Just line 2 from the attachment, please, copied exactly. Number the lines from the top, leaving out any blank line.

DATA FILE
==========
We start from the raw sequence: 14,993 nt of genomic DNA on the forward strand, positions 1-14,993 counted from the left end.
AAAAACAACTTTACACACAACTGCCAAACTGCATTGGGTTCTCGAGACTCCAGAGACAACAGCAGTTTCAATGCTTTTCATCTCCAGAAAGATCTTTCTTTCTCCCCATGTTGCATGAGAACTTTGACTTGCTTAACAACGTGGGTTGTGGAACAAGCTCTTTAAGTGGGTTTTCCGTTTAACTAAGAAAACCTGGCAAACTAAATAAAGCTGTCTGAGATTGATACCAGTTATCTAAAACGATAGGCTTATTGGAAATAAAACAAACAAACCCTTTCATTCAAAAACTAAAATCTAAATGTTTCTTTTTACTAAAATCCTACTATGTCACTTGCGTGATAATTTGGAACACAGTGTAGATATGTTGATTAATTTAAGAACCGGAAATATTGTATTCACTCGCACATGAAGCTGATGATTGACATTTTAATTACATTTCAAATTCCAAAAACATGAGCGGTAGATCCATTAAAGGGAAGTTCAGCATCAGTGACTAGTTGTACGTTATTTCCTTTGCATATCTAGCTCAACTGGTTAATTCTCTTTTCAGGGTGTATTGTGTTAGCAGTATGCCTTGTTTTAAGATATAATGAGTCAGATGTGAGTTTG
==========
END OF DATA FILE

AAAAACAACTTTACACACAACTGCCAAACTGCATTGGGTTCTCGAGACTCCAGAGACAACAGCAGTTTCAATGCTTTTCATCTCCAGAAAGATCTTTCTTTCTCCCCATGTTGCATGAGAACTTTGACTTGCTTAACAACGTGGGTTGTGGAACAAGCTCTTTAAGTGGGTTTTCCGTTTAACTAAGAAAACCTGGCAAACTAAATAAAGCTGTCTGAGATTGATACCAGTTATCTAAAACGATAGGCTTATTGGAAATAAAACAAACAAACCCTTTCATTCAAAAACTAAAATCTAAATGTTTCTTTTTACTAAAATCCTACTATGTCACTTGCGTGATAATTTGGAACACAGTGTAGATATGTTGATTAATTTAAGAACCGGAAATATTGTATTCACTCGCACATGAAGCTGATGATTGACATTTTAATTACATTTCAAATTCCAAAAACATGAGCGGTAGATCCATTAAAGGGAAGTTCAGCATCAGTGACTAGTTGTACGTTATTTCCTTTGCATATCTAGCTCAACTGGTTAATTCTCTTTTCAGGGTGTATTGTGTTAGCAGTATGCCTTGTTTTAAGATATAATGAGTCAGATGTGAGTTTG